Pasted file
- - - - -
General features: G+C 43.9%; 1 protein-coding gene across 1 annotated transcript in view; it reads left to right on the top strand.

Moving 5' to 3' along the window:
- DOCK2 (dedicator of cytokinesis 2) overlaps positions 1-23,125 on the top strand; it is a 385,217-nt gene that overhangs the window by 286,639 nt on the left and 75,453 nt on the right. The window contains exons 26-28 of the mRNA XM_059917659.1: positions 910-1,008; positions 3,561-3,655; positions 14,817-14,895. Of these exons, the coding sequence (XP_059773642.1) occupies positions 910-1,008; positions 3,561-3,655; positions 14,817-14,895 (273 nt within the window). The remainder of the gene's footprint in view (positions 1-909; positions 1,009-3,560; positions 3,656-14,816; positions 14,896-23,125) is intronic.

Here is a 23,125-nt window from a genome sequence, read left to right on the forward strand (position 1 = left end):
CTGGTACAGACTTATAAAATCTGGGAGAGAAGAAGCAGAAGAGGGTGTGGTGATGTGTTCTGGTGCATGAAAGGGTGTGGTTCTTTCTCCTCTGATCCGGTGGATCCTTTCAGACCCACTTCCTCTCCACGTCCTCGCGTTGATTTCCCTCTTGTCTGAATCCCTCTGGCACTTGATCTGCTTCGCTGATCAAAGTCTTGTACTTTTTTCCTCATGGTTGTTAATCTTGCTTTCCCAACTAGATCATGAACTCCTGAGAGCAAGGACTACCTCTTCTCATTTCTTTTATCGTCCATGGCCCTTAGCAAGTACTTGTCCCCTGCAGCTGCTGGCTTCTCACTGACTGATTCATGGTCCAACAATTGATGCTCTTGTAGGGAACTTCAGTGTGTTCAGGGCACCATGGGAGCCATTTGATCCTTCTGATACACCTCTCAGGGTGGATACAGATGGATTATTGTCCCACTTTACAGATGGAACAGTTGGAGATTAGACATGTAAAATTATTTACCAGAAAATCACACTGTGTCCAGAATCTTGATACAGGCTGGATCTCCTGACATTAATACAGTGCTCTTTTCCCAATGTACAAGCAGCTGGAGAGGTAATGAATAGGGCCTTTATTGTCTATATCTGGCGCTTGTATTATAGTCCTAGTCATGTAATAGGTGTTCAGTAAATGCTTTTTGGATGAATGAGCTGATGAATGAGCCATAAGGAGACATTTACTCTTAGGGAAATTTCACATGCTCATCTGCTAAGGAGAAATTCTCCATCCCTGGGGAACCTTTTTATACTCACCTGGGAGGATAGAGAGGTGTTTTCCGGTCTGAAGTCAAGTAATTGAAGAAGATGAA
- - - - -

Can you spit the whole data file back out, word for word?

General features: G+C 43.9%; 1 protein-coding gene across 1 annotated transcript in view; it reads left to right on the top strand.

Moving 5' to 3' along the window:
- DOCK2 (dedicator of cytokinesis 2) overlaps positions 1-23,125 on the top strand; it is a 385,217-nt gene that overhangs the window by 286,639 nt on the left and 75,453 nt on the right. The window contains exons 26-28 of the mRNA XM_059917659.1: positions 910-1,008; positions 3,561-3,655; positions 14,817-14,895. Of these exons, the coding sequence (XP_059773642.1) occupies positions 910-1,008; positions 3,561-3,655; positions 14,817-14,895 (273 nt within the window). The remainder of the gene's footprint in view (positions 1-909; positions 1,009-3,560; positions 3,656-14,816; positions 14,896-23,125) is intronic.

Here is a 23,125-nt window from a genome sequence, read left to right on the forward strand (position 1 = left end):
CTGGTACAGACTTATAAAATCTGGGAGAGAAGAAGCAGAAGAGGGTGTGGTGATGTGTTCTGGTGCATGAAAGGGTGTGGTTCTTTCTCCTCTGATCCGGTGGATCCTTTCAGACCCACTTCCTCTCCACGTCCTCGCGTTGATTTCCCTCTTGTCTGAATCCCTCTGGCACTTGATCTGCTTCGCTGATCAAAGTCTTGTACTTTTTTCCTCATGGTTGTTAATCTTGCTTTCCCAACTAGATCATGAACTCCTGAGAGCAAGGACTACCTCTTCTCATTTCTTTTATCGTCCATGGCCCTTAGCAAGTACTTGTCCCCTGCAGCTGCTGGCTTCTCACTGACTGATTCATGGTCCAACAATTGATGCTCTTGTAGGGAACTTCAGTGTGTTCAGGGCACCATGGGAGCCATTTGATCCTTCTGATACACCTCTCAGGGTGGATACAGATGGATTATTGTCCCACTTTACAGATGGAACAGTTGGAGATTAGACATGTAAAATTATTTACCAGAAAATCACACTGTGTCCAGAATCTTGATACAGGCTGGATCTCCTGACATTAATACAGTGCTCTTTTCCCAATGTACAAGCAGCTGGAGAGGTAATGAATAGGGCCTTTATTGTCTATATCTGGCGCTTGTATTATAGTCCTAGTCATGTAATAGGTGTTCAGTAAATGCTTTTTGGATGAATGAGCTGATGAATGAGCCATAAGGAGACATTTACTCTTAGGGAAATTTCACATGCTCATCTGCTAAGGAGAAATTCTCCATCCCTGGGGAACCTTTTTATACTCACCTGGGAGGATAGAGAGGTGTTTTCCGGTCTGAAGTCAAGTAATTGAAGAAGATGAA